BALDWIN: You really believe that?

SEAN: Yes.

BALDWIN: Your sister didn't just put you up to that?


BALDWIN: That's awesome, thank you.

Ladies, you got -- they're from Philadelphia. I was like, what time did you wake up? And you said, when my mom came in my bedroom, which was around, what, 4:30?


BALDWIN: Who are -- who do the -- what do these women mean for you ladies?

UNIDENTIFIED FEMALE: They're like inspiration because they're fighting for what's right on and off the field and --

UNIDENTIFIED FEMALE: Yes. So they don't care. They are just trying to do the right thing and they will do that no matter what. And I think they're trying to sets us up for success and they're doing a great job.

BALDWIN: How about just the sheer soccer badassedry (ph). I'm sorry, can I say that on CNN? I mean, right, like, what -- what was your favorite play, goal, moment of the whole series?

UNIDENTIFIED FEMALE: Oh, it was definitely the celebrations. When Alex Morgan was sipping the tea and --




BALDWIN: She was criticized for that.


UNIDENTIFIED FEMALE: Yes, it was like this.

UNIDENTIFIED FEMALE: Yes, she had her little pinky up.

BALDWIN: Why, ladies -- who are you most excited to see? And if you were to meet them for five seconds what would you say?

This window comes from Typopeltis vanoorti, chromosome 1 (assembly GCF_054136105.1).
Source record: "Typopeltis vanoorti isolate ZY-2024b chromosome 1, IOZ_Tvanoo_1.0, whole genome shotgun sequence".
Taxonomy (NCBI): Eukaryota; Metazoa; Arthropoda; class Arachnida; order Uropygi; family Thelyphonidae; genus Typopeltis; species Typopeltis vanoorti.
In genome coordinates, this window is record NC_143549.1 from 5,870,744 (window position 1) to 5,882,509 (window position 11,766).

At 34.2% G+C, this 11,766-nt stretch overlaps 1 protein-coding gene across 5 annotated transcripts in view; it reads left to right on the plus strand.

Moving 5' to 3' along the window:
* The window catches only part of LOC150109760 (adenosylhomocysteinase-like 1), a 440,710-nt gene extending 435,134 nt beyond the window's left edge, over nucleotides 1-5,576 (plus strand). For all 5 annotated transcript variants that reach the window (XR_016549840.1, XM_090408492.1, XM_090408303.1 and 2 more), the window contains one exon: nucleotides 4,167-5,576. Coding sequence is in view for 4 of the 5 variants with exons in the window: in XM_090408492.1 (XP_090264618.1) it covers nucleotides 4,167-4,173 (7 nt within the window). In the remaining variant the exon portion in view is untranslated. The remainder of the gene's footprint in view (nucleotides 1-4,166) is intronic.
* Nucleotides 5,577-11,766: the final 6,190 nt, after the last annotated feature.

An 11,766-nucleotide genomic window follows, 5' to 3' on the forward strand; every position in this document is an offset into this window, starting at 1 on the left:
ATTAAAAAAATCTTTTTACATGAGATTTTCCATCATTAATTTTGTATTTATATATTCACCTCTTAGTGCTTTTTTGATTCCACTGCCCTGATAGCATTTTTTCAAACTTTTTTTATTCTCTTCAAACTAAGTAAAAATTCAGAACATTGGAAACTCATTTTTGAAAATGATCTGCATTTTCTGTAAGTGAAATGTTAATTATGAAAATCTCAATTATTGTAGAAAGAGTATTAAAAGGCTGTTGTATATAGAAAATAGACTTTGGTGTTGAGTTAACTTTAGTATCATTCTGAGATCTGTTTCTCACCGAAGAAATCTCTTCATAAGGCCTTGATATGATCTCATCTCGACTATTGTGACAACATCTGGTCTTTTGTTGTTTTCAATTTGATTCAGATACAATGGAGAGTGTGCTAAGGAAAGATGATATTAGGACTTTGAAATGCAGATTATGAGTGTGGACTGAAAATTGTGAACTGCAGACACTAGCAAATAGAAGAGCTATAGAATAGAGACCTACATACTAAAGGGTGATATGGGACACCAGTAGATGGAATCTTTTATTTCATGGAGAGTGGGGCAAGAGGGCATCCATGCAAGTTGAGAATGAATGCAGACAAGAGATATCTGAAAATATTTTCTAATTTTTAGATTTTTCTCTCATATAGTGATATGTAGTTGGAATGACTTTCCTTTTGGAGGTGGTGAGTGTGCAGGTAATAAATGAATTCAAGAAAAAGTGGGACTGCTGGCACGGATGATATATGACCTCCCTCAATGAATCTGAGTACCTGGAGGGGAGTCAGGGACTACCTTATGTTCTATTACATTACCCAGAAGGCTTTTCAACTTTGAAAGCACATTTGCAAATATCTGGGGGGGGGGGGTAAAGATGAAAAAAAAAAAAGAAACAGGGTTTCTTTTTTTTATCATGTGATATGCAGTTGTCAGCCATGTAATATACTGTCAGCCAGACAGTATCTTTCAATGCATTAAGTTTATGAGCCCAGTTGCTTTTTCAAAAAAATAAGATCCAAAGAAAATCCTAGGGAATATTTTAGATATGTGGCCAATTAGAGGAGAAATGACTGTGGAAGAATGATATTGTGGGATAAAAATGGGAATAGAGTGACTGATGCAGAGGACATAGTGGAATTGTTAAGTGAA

[09:35:05] UNIDENTIFIED FEMALE: Probably Julie Ertz. And I would probably say that she's a big role model to me and I'd try to have my game like hers.

BALDWIN: Same question.

UNIDENTIFIED FEMALE: I'm not sure. Maybe all the players. And I would say thank you because -- for fighting for equal pay and working to get equal pay and women's rights.

BALDWIN: And all of those things, right? They feel like they play so many games, they win so many more and they want to make sure, Poppy, that they're paid the same.

Lastly, quickly, on three, go USA.

One, two, three.


BALDWIN: Poppy, back to you.

HARLOW: Oh, my gosh, I love that. I love all of you.

And, Sean, I hope my son --

BALDWIN: Well done.

HARLOW: Grows up to be just like you, my friend.

Alisyn Camerota is with us as well.

Ali, did you hear that little boy?


CAMEROTA: And, you know, it reminded me so much of my daughters who just graduated eighth grade. And my daughter, for her final project, did the U.S. women's soccer team and equal pay.

HARLOW: Love that.

CAMEROTA: That is the issue that she wanted to do because it has trickled down to so many girls across the country, around the world. It has brought this issue to light.

And so that's what today represents. As much as their huge, stunning championship. So we're here in front of city hall. This is where the ticker tape parade will end and the mayor will give them a hero's welcome.

But I'm standing -- I'm sitting next to Briana Scurry and she, of course, made the iconic save in the 1999 World Cup.

And you've just been listening to all of this and watching the reaction to this team. I -- we should say it's exactly 20 years ago to the day --


CAMEROTA: That you had that moment.